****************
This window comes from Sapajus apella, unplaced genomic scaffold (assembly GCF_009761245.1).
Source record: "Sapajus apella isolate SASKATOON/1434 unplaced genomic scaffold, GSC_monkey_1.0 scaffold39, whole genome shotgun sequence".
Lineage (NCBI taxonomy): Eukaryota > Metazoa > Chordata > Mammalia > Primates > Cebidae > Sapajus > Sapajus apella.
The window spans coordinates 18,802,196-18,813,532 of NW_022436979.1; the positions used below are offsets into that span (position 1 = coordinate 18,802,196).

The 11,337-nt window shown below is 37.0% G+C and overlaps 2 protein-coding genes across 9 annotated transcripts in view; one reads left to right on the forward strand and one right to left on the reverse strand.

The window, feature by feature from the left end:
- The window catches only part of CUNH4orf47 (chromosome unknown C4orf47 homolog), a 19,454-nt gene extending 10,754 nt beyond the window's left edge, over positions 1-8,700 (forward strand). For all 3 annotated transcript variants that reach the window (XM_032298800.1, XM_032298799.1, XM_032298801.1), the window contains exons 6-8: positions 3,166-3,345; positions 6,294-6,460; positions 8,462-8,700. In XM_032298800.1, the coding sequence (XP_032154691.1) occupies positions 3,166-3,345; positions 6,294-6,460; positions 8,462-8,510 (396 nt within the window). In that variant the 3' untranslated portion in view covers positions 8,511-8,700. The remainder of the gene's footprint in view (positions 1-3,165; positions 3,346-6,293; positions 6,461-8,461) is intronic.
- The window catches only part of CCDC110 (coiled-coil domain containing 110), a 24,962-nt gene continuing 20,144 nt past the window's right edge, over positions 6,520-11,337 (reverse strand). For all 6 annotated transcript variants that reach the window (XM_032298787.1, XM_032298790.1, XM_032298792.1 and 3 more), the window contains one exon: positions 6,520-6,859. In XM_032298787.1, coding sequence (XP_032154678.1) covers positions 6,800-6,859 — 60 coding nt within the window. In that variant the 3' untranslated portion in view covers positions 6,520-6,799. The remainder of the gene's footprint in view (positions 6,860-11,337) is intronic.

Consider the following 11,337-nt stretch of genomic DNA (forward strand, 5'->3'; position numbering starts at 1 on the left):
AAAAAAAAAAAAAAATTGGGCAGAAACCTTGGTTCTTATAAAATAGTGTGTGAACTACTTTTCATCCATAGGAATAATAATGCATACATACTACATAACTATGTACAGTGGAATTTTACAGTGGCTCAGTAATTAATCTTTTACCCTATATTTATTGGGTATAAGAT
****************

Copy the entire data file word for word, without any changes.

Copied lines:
This window comes from Sapajus apella, unplaced genomic scaffold (assembly GCF_009761245.1).
Source record: "Sapajus apella isolate SASKATOON/1434 unplaced genomic scaffold, GSC_monkey_1.0 scaffold39, whole genome shotgun sequence".
Lineage (NCBI taxonomy): Eukaryota > Metazoa > Chordata > Mammalia > Primates > Cebidae > Sapajus > Sapajus apella.
The window spans coordinates 18,802,196-18,813,532 of NW_022436979.1; the positions used below are offsets into that span (position 1 = coordinate 18,802,196).

The 11,337-nt window shown below is 37.0% G+C and overlaps 2 protein-coding genes across 9 annotated transcripts in view; one reads left to right on the forward strand and one right to left on the reverse strand.

The window, feature by feature from the left end:
- The window catches only part of CUNH4orf47 (chromosome unknown C4orf47 homolog), a 19,454-nt gene extending 10,754 nt beyond the window's left edge, over positions 1-8,700 (forward strand). For all 3 annotated transcript variants that reach the window (XM_032298800.1, XM_032298799.1, XM_032298801.1), the window contains exons 6-8: positions 3,166-3,345; positions 6,294-6,460; positions 8,462-8,700. In XM_032298800.1, the coding sequence (XP_032154691.1) occupies positions 3,166-3,345; positions 6,294-6,460; positions 8,462-8,510 (396 nt within the window). In that variant the 3' untranslated portion in view covers positions 8,511-8,700. The remainder of the gene's footprint in view (positions 1-3,165; positions 3,346-6,293; positions 6,461-8,461) is intronic.
- The window catches only part of CCDC110 (coiled-coil domain containing 110), a 24,962-nt gene continuing 20,144 nt past the window's right edge, over positions 6,520-11,337 (reverse strand). For all 6 annotated transcript variants that reach the window (XM_032298787.1, XM_032298790.1, XM_032298792.1 and 3 more), the window contains one exon: positions 6,520-6,859. In XM_032298787.1, coding sequence (XP_032154678.1) covers positions 6,800-6,859 — 60 coding nt within the window. In that variant the 3' untranslated portion in view covers positions 6,520-6,799. The remainder of the gene's footprint in view (positions 6,860-11,337) is intronic.

Consider the following 11,337-nt stretch of genomic DNA (forward strand, 5'->3'; position numbering starts at 1 on the left):
AAAAAAAAAAAAAAATTGGGCAGAAACCTTGGTTCTTATAAAATAGTGTGTGAACTACTTTTCATCCATAGGAATAATAATGCATACATACTACATAACTATGTACAGTGGAATTTTACAGTGGCTCAGTAATTAATCTTTTACCCTATATTTATTGGGTATAAGAT